** The definition of royalties does not include technical services, technical assistance or consulting. Therefore, income from these services will be considered business benefits, in accordance with Article 7 of the DTT.
Taxation on the sale of shares
Gains from the sale of shares or rights in a company will be taxed in the source state as follows:
Applicable tax rate
When the rate applies
Source country’s domestic rates
When 50% or more of the value of the shares or comparable interest (such as interest in partnerships or trusts) is derived, directly or indirectly, at any time during the 365 days before the transaction, from the commercial value of real estate located in the source state (excludes shares that are substantially and regularly traded on a recognized stock exchange)
If the transferor of the shares has owned, at any time within the 365 days before the transaction, 20% or more of the capital of the company resident in the source state (excludes gains derived from the disposal of shares occurring within the framework of a reorganization, a merger, a division or a similar operation)
All other cases
The DTT provides an anti-abuse rule that includes a limitation of benefits clause, a principal purpose test clause and a special rule for triangulations through a PE situated in a third jurisdiction (i.e., an enterprise of a contracting state derives income from the source state, which attributes such item of income to a PE in a third jurisdiction).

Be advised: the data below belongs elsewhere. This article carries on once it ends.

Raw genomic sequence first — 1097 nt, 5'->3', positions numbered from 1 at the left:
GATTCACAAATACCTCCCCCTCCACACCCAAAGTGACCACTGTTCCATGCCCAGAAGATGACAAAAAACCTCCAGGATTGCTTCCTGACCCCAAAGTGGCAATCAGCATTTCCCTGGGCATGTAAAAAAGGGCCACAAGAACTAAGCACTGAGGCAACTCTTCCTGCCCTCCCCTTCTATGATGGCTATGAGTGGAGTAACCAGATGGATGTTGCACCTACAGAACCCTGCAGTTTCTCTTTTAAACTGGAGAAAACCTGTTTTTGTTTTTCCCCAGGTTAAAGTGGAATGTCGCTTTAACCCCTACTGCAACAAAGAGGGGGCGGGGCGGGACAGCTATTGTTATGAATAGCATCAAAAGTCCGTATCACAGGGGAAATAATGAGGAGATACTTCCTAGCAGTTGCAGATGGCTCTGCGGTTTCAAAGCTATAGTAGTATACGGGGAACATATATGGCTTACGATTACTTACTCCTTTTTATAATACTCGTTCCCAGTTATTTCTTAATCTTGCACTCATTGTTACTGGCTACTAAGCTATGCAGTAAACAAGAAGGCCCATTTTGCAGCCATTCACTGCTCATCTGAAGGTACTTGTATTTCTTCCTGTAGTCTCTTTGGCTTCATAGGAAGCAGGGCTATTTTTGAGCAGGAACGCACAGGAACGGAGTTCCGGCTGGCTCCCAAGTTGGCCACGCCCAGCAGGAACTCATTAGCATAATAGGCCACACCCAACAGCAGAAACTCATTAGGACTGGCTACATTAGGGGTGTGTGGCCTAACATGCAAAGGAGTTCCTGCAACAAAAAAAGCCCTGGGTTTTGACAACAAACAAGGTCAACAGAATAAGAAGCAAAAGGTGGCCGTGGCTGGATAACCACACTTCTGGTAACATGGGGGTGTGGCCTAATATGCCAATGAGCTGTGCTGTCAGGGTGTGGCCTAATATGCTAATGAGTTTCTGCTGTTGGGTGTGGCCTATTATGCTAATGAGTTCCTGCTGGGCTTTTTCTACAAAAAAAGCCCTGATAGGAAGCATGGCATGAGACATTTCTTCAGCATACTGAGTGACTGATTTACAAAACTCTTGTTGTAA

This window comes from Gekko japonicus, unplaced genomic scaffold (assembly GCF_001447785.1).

Mutual agreement and arbitration procedure
Under the DTT, a person may request an arbitration procedure if the person requested a mutual agreement procedure (MAP) on the application and interpretation of Article 7 (business profits) or 9 (associated companies) and the competent authorities are unable to reach an agreement within two years of the MAP request.
The DTT may apply to parties or countries that are in the Kingdom of the Netherlands and not located in Europe. The DTT will apply only if the parties or countries impose substantially similar taxes (in form and rate).
For the DTT to enter into force, the Colombian Congress must approve it as a law. Subsequently, the Constitutional Court must review the constitutionality of the law. In the Netherlands, the DTT will be submitted to the Council of State for advice and must subsequently be approved by Parliament. Once these procedures are completed, the countries will exchange the corresponding diplomatic notes, reporting that they have completed the required internal procedures.
The DTT will enter into force on the last day of the month following the month in which the last notification is received. The provisions of the DTT will apply as of 1 January of the year following its entry into force.
For additional information with respect to this Alert, please contact the following:
Ernst & Young S.A.S. Bogota
Ernst & Young LLP (United States), Latin American Business Center, New York
Ernst & Young LLP (United States), Nethlerlands Tax Desk, New York
Ernst & Young Abogados, Latin America Business Center, Madrid
Ernst & Young LLP (United Kingdom), Latin America Business Center, London
Ernst & Young Tax Co., Latin America Business Center, Japan & Asia Pacific